The Canyon County Drug Free Coalition (2C-DFC) is a non-profit organization made up of a group of individuals from various sectors of the community.

The 2C-DFC is governed by a Board of Directors that include community, busi- ness, and law enforcement leaders. We are funded through grants, fund-raising events and donations.

Our goal is to partner with schools, law enforcement agencies and other community leaders in Canyon County to provide drug awareness and education to parents and youth.

The coalition meets the 4th Tuesday of the month from 4:00-5:00 via ZOOM or Microsoft Teams. All meetings are open for public and community attendance. Please contact us for meeting information.


The mission of the 2C-DFC is to empower youth and families in Canyon County to reach their full potential through substance use prevention education and to create a safer community.


We envision a family-friendly community that is safe and drug-free.



        • Recruit members for 2C-DFC to further our mission. 
        • Educate the community about the dangers of youth substance use. 
        • Reduce youth substance use through strategic interventions. 
        • Collaborate with schools, local organizations and city and state agencies. 
        • 2C-DFC utilizes the Strategic Prevention Framework (SPF) developed by the Substance Abuse and Mental Health services Administration (SAMHSA).

2C-DFC utilizes the Strategic Prevention Framework (SPF)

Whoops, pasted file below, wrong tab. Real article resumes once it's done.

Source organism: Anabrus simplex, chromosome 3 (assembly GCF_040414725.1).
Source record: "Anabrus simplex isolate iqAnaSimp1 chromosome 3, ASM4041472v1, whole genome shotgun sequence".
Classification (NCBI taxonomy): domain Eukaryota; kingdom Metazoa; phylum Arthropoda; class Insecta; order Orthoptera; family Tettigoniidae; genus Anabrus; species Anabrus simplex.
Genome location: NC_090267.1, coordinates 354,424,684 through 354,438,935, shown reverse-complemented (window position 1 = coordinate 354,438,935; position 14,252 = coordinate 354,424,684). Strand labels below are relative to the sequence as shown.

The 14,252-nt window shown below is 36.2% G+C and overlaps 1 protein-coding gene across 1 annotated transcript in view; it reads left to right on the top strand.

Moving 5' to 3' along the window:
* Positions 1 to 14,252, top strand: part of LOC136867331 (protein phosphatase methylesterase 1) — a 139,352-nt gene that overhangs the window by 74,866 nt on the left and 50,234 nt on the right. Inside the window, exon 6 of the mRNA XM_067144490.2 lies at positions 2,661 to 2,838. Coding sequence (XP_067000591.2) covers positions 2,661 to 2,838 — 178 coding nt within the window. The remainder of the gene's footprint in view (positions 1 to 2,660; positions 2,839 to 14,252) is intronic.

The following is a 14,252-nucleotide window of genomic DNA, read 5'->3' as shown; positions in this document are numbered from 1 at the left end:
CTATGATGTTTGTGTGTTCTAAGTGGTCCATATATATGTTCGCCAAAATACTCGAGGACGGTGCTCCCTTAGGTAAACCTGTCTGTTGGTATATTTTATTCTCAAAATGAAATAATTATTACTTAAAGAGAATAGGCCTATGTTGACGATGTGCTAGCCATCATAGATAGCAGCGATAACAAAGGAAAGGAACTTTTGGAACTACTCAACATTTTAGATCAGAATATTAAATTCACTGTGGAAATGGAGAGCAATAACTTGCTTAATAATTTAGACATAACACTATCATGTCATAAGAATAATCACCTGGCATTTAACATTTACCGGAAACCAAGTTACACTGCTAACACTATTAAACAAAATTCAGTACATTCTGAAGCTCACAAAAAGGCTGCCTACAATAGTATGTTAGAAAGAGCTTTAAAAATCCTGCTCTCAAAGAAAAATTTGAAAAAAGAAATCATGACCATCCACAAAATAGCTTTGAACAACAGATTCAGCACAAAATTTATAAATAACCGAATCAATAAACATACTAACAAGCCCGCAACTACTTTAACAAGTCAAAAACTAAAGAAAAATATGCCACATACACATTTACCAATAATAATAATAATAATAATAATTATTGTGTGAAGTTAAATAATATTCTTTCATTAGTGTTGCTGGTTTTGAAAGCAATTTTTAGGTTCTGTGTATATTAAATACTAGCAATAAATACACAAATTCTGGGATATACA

2C-DFC utilizes the Strategic Prevention Framework (SPF) developed by the Substance Abuse and Mental Health services Administration (SAMHSA). SPF assists community coalitions in developing the infrastructure needed for community-based, public health approaches that can lead to effective and sustainable reductions in alcohol, tobacco and other drug (ATOD) use and abuse. The five elements are:


  1. Assessment. Collect data to define problems, resources, and readiness within a geographic area to address needs and gaps.


  2. Capacity. Mobilize and/or build capacity within a geographic area to address needs.


  3. Planning. Develop a comprehensive strategic approach that includes policies, programs, and practices creating a logical, data-driven plan to address problems identified in the assessment.


  4. Implementation. Implement evidence-based prevention strategies, programs, policies and practices.


  5. Evaluation. Measure the impact of the SPF and the implementation of strategies, programs, policies and practices.The elements of sustainability and cultural competence—central to community-based approaches—are shown in the center of the graphic indicating their importance to each of the other elements.


Middle school students believed that it was more acceptable for their peers to use marijuana than to use prescription drugs not prescribed to them, drink alcohol or binge drink, and even use tobacco.

In 2019, 28% of Idaho High School students reported past month use of alcohol, 16% reported binge drinking, 15% had their first drink of alcohol before age 13, 17% reported past month use of marijuana, 22% reported using electronic vapor products and 14% also reported the non-medical use of prescription drugs during their lifetime.

Marijuana and alcohol continue to be the most widely used illicit drugs among the youth population, with prevalence rates among all three grades combined raising significantly over the last year. Among students who currently drink alcohol, 43% usually got the alcohol they drank by someone giving it to them.

*Idaho State Department of Education. (2020).
Idaho Youth Risk Behavior Survey. A Healthy Look At Idaho Youth. 

Get in Touch. Get Involved.